The external system, as in the Government, with an agenda to “improve standards”, has to take some share of responsibility for ratcheting up the pressure on schools to perform. In order to achieve this, I would suggest for political reasons as much as for the learners, there has been a diminishing of the Primary curriculum to a narrow core or maths and English, with other subjects becoming a bit of a side show. The richness of many schools, which led to achievement around 75% in English and Maths has been replaced by exam factory approaches, in the hope of achieving 85%.
Where schools have retained a rich curriculum that contributes to language acquisition, the teachers are enthused, enjoy the richness and have the opportunity to talk with children across a wide range of topics. Excitement and enjoyment of learning is a key reason why teachers remain in the profession.
Like many roles in life, where intelligent people find that their personal lives are diminished, and teaching often requires long hours outside as well as inside school, they start to look at how they can take control and make changes. Being intelligent, many with degrees and significant organisation and personality, they have the skills required by many employers and they can be trained into a new position.
Teaching requires a significant body of dedicated professionals to remain in post, to hold the “tribal knowledge” of the school and the system. The actual knowledge being shared from one generation to another, in the form of the curriculum, has not changed a significant amount over the past 45 years since I went to training college, nor the preceding years where I was at school. While the world of knowledge outside the school might alter at the extreme margins, history, geography, art, music, PE, DT, French have not changed a great deal in practice, as children enter school and start at the beginning of each subject. The order and organisation might change slightly, but the substance doesn’t really alter much, even if the classroom technology has changed beyond recognition.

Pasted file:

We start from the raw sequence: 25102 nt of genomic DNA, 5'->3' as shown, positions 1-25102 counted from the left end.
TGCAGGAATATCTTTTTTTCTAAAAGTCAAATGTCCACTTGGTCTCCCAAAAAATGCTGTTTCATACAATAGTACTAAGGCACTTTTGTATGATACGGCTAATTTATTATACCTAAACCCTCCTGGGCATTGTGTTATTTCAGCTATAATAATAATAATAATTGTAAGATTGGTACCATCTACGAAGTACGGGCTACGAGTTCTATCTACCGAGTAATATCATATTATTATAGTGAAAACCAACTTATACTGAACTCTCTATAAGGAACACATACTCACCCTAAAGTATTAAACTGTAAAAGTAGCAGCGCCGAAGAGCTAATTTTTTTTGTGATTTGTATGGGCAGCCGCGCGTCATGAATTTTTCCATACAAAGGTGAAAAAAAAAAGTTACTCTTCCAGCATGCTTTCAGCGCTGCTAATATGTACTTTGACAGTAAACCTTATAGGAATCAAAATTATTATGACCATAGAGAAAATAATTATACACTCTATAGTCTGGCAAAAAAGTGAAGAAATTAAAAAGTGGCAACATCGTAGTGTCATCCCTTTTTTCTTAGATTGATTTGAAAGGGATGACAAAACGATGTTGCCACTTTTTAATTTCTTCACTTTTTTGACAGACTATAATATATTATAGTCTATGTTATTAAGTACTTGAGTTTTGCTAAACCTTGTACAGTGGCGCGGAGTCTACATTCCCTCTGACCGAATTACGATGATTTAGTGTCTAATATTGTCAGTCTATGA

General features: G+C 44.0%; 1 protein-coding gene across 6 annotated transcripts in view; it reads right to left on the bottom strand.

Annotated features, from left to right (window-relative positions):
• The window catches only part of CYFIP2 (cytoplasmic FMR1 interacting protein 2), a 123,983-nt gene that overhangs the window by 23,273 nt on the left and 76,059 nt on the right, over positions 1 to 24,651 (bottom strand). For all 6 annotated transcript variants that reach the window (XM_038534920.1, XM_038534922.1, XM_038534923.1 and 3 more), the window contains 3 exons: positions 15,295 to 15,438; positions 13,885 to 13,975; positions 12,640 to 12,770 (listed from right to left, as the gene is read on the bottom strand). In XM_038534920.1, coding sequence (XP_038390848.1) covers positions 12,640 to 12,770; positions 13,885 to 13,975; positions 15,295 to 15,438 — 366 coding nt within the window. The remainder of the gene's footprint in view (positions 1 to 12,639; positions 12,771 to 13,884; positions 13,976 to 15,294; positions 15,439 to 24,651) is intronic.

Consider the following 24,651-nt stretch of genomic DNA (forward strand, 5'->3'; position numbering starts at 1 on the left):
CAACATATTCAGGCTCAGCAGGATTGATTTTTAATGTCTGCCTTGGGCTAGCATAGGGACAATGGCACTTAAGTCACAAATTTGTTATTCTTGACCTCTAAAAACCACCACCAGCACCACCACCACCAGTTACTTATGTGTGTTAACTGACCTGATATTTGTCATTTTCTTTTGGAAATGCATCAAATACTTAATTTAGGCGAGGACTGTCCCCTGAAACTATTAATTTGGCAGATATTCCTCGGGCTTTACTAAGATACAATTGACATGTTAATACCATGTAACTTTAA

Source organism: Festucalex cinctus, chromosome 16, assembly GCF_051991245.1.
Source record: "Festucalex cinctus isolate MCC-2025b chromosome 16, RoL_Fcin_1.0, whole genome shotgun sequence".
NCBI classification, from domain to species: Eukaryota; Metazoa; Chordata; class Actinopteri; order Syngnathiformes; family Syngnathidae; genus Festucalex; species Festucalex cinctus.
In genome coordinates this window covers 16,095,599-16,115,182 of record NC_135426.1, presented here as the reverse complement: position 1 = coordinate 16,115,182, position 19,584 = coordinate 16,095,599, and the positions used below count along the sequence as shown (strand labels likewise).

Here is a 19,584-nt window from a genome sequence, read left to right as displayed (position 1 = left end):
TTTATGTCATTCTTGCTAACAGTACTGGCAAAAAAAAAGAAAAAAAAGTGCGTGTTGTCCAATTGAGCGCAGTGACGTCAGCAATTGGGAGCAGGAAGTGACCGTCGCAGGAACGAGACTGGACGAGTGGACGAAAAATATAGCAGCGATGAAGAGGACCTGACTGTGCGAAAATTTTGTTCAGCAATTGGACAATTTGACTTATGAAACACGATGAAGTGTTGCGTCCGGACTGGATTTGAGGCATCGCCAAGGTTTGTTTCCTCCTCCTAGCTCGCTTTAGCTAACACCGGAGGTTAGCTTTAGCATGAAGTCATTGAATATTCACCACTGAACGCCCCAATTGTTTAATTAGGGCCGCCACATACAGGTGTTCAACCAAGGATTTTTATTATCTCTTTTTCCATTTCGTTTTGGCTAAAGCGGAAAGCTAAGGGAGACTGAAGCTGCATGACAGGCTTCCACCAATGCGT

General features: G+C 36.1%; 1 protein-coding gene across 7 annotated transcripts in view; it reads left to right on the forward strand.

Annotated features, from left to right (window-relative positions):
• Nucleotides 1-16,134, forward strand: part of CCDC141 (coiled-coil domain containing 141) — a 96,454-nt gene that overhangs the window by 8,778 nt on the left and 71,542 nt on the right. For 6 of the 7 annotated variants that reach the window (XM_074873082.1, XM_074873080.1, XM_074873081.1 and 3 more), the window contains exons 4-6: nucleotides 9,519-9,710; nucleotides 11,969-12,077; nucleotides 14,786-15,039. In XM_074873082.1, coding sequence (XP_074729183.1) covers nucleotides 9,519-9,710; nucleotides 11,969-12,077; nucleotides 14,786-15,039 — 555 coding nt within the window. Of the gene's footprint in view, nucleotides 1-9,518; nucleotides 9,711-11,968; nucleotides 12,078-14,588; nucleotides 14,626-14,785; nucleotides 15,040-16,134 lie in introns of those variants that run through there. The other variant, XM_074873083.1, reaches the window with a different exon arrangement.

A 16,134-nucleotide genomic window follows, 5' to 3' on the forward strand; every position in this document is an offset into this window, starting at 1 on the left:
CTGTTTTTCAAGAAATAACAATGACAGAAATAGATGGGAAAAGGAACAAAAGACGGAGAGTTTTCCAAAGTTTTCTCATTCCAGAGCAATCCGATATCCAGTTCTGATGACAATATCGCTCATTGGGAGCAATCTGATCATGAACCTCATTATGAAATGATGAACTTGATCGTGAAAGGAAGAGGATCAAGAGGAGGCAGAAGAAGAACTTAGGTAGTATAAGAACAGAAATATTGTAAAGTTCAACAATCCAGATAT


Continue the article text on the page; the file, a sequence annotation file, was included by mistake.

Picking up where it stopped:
The vast majority of trainee teachers whom I have met, over the past ten years of being involved in ITE in different forms, have been keen to learn, to develop their personal knowledge and just to get better at doing the job.
One only has to attend a Teachmeet or a Saturday conference, where, locally we have had a Teaching and Learning Takeover and a Pedagoo event, to see a generation of keen, young teachers wanting to develop. The potential is there, to develop and retain a generation of excellent teachers. Those I see in the classroom are invariably good or better prospects, as a result of quality assurance throughout the system.
They need good management systems around them that provide them with the best conditions within which to operate, with all necessary resources, including colleague support, to minimise distraction. These systems include reflection on planning information needing to be shared and the assessment and tracking systems that, in themselves, can become onerous through double checking.
They need and deserve good professional, developmental leadership, at all levels, if they are to be effective in their classrooms, which is where the real work happens.
Anyone starting training this year will, in the course of their training, accrue between £9000 (£20000 with living needs?) and £36000 (£60000) of personal debt. They have made a significant commitment.
It is incumbent on the system to ensure that they have the best opportunity to develop from this beginning.
The system, and future generations of children require it.